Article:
Canadian Underwriter

Where 2022 tallies for insured damages in Canada

January 18, 2023   by Canadian Underwriter Staff

Power lines in Ottawa knocked out by the May 22 derecho storm

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Severe weather events in 2022 gave Canada its third worst year for insured damage in the country’s history.

Insured damage for severe weather events across Canada hit $3.1 billion last year, the third-highest total of NatCat losses in the nation’s history, according to Insurance Bureau of Canada (IBC) and numbers supplied by Catastrophe Indices and Quantification Inc. (CatIQ).

“While the $3.1 billion figure is alarming, no single catastrophic event nor any particular region accounted for the majority of losses,” IBC said in a press release.

“Last year ended with a bang, with the east and west each recording their own catastrophe in the final week,” CatIQ added in a public statement. “The pair of events pushed the Canadian insured catastrophic losses over $3 billion, a mark that hasn’t been reached since 2016 when a wildfire devastated Fort McMurray, Alta.”

Winter storms in B.C. and Ontario over the holidays in December accounted for about $260 million of the total damage.

Fifteen events last year incurred at least $30 million in insured losses, CatIQ reports. Two events made up a substantial portion of the overall industry total – the May 21 derecho in Ontario and Quebec ($1 billion) and Hurricane Fiona in Atlantic Canada in September ($800 million).

“There was an unprecedented number of catastrophes in 2022, including now two of the top ten events in Canadian history,” said Laura Twidle, president and CEO of CatIQ. “As our exposure and severe weather frequency increase, we all must come together to find unique solutions to mitigate the impacts to extreme events.”

Unlike 2016, the highest loss year on record, where the Fort McMurray wildfire accounted for about 75% of national losses, 2022 saw disasters from nearly every part of the country, CatIQ observed.


By the numbers

A cost tally for 2022 lists eight separate events accounting for the bulk of the insured losses:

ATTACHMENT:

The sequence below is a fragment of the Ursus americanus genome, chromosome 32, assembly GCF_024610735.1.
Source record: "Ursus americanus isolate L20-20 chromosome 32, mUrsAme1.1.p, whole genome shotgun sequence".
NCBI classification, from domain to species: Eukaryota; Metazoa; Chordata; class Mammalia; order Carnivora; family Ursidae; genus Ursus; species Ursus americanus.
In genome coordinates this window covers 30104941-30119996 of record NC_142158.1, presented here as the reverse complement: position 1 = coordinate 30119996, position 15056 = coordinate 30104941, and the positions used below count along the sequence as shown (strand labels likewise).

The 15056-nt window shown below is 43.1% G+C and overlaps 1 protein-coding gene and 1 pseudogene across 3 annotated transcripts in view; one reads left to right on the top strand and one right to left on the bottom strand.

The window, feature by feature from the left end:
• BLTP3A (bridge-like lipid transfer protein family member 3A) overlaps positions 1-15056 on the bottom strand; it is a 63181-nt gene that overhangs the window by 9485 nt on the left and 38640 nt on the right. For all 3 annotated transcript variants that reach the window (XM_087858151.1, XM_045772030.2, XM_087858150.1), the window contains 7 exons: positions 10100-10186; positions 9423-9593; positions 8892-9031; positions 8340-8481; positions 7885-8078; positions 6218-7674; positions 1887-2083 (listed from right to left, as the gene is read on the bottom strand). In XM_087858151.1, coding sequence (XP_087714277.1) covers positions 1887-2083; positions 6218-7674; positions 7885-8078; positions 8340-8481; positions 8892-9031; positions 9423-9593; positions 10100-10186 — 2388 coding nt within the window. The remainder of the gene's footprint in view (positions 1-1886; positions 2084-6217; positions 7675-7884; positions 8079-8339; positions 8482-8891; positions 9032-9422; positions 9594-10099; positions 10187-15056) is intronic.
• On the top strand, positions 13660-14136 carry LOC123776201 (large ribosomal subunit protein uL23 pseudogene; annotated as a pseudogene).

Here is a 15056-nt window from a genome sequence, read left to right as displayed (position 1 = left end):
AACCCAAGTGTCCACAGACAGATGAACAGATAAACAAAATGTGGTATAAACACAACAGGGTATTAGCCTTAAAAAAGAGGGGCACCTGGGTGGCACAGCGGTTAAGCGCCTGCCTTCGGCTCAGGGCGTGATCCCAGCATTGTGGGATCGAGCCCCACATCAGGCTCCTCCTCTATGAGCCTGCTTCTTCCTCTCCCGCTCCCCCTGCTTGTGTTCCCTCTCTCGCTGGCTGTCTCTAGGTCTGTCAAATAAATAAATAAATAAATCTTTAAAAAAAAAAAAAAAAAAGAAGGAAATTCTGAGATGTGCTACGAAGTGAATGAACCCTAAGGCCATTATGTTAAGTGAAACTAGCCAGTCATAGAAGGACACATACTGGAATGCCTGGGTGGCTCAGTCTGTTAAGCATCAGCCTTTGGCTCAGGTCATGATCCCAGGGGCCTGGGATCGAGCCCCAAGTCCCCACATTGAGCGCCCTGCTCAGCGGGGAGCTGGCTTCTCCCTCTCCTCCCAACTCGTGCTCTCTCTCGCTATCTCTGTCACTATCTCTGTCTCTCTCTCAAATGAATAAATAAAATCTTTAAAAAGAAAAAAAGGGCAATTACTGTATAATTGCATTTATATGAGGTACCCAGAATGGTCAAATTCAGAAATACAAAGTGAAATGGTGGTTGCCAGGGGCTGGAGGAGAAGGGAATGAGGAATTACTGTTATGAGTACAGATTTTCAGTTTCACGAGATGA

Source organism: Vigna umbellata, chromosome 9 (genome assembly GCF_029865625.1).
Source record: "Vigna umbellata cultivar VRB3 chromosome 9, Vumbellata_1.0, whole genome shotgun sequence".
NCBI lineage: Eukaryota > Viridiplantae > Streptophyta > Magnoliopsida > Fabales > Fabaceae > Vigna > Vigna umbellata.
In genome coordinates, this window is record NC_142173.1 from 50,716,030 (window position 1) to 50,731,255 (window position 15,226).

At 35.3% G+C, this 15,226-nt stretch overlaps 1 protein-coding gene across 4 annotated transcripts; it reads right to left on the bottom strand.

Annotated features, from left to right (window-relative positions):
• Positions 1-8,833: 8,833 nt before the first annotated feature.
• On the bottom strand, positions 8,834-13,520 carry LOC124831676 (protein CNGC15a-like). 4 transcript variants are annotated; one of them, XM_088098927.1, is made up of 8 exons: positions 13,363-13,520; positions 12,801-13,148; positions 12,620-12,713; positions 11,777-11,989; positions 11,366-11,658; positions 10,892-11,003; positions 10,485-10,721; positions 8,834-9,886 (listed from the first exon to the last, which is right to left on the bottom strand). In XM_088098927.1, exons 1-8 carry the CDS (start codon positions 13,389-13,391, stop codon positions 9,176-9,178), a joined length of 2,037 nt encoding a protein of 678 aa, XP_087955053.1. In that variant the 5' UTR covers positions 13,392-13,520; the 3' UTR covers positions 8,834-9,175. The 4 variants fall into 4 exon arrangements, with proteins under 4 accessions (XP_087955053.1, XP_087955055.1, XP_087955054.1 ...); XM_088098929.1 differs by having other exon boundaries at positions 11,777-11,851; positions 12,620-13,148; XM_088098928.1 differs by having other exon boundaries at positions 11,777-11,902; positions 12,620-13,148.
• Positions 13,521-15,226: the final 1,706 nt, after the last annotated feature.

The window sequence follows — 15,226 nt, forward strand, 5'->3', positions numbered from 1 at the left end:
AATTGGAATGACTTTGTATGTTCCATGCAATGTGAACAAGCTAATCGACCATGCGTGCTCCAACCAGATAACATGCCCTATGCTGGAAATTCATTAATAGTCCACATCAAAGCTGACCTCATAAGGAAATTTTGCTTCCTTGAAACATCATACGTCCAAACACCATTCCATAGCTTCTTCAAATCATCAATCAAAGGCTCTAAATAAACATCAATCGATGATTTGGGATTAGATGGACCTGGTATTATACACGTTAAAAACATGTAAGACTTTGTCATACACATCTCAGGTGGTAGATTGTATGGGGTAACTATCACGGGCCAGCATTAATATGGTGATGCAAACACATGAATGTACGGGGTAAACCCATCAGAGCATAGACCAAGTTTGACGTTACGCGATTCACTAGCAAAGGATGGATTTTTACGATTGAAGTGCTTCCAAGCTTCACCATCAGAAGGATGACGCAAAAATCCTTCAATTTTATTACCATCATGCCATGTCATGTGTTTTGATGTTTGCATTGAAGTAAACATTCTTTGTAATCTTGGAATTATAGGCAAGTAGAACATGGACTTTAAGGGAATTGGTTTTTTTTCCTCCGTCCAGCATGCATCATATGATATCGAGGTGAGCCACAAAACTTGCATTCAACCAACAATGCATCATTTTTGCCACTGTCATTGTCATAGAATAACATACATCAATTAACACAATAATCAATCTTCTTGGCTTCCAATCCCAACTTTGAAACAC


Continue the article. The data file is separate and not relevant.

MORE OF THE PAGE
• $1 billion, May 21, derecho in Ontario in Quebec
  • $800 million, Sept. 23-24, Hurricane Fiona
  • $300 million, Jul.-Aug., summer storms in western Canada
  • $180 million, Dec. 22-26, bomb cyclone in eastern Canada
  • $140 million, Feb. 17-19, winter storm in eastern Canada
  • $80 million, Dec. 22-27, British Columbia winter storm and king tide
  • $60 million, Apr. 22-25, flooding in Manitoba and northwestern Ontario
  • $50 million, June 16-17, severe storms in Ontario and Quebec

Impacts of climate change

The volume of storms highlights the high costs of climate change.

“Governments have spent far too little attention to adaptation in the discourse over climate policy,” Craig Stewart, IBC vice president for climate change and federal issues, commented. “This spring, the federal government needs to lead the way in finalizing a National Adaptation Strategy and boldly funding both community-level infrastructure and property-level retrofits that increase resilience to floods, windstorms, heat events and wildfires.

“In particular, we’re seeing early signs that property insurance may become less affordable, or even unavailable, as global reinsurers shift capacity away from riskier countries. Now is the time for Canadian insurers and governments to partner on a National Flood Insurance Program to ensure Canadian homeowners remain financially resilient in the face of these growing number and severity of events.”

Year 2016 remains the most expensive year for Canadian P&C insurers in Canadian history, including $5.96 billion in insured damaged due largely to the Ft. McMurry wildfire. Year 2013 ranks second, largely based on flooding in Alberta and greater Toronto – including a December Greater Toronto Area ice storm – costing $3.87 billion in insured losses.


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